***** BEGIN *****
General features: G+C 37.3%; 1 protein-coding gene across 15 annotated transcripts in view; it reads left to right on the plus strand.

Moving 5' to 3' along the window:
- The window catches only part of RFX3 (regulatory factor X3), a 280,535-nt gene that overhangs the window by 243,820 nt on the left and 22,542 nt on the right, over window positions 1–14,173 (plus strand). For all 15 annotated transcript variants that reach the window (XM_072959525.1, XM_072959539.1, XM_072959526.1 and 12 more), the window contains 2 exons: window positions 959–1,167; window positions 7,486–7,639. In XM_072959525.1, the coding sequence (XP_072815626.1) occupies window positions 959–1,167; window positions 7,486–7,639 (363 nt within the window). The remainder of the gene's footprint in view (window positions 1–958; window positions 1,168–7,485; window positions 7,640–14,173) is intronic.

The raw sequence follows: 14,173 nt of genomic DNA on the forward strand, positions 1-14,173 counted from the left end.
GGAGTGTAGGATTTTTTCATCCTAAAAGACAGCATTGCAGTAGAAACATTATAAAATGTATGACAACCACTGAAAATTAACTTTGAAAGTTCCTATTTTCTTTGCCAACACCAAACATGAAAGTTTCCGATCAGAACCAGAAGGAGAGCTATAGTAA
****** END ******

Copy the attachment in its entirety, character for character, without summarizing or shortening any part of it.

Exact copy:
General features: G+C 37.3%; 1 protein-coding gene across 15 annotated transcripts in view; it reads left to right on the plus strand.

Moving 5' to 3' along the window:
- The window catches only part of RFX3 (regulatory factor X3), a 280,535-nt gene that overhangs the window by 243,820 nt on the left and 22,542 nt on the right, over window positions 1–14,173 (plus strand). For all 15 annotated transcript variants that reach the window (XM_072959525.1, XM_072959539.1, XM_072959526.1 and 12 more), the window contains 2 exons: window positions 959–1,167; window positions 7,486–7,639. In XM_072959525.1, the coding sequence (XP_072815626.1) occupies window positions 959–1,167; window positions 7,486–7,639 (363 nt within the window). The remainder of the gene's footprint in view (window positions 1–958; window positions 1,168–7,485; window positions 7,640–14,173) is intronic.

The raw sequence follows: 14,173 nt of genomic DNA on the forward strand, positions 1-14,173 counted from the left end.
GGAGTGTAGGATTTTTTCATCCTAAAAGACAGCATTGCAGTAGAAACATTATAAAATGTATGACAACCACTGAAAATTAACTTTGAAAGTTCCTATTTTCTTTGCCAACACCAAACATGAAAGTTTCCGATCAGAACCAGAAGGAGAGCTATAGTAA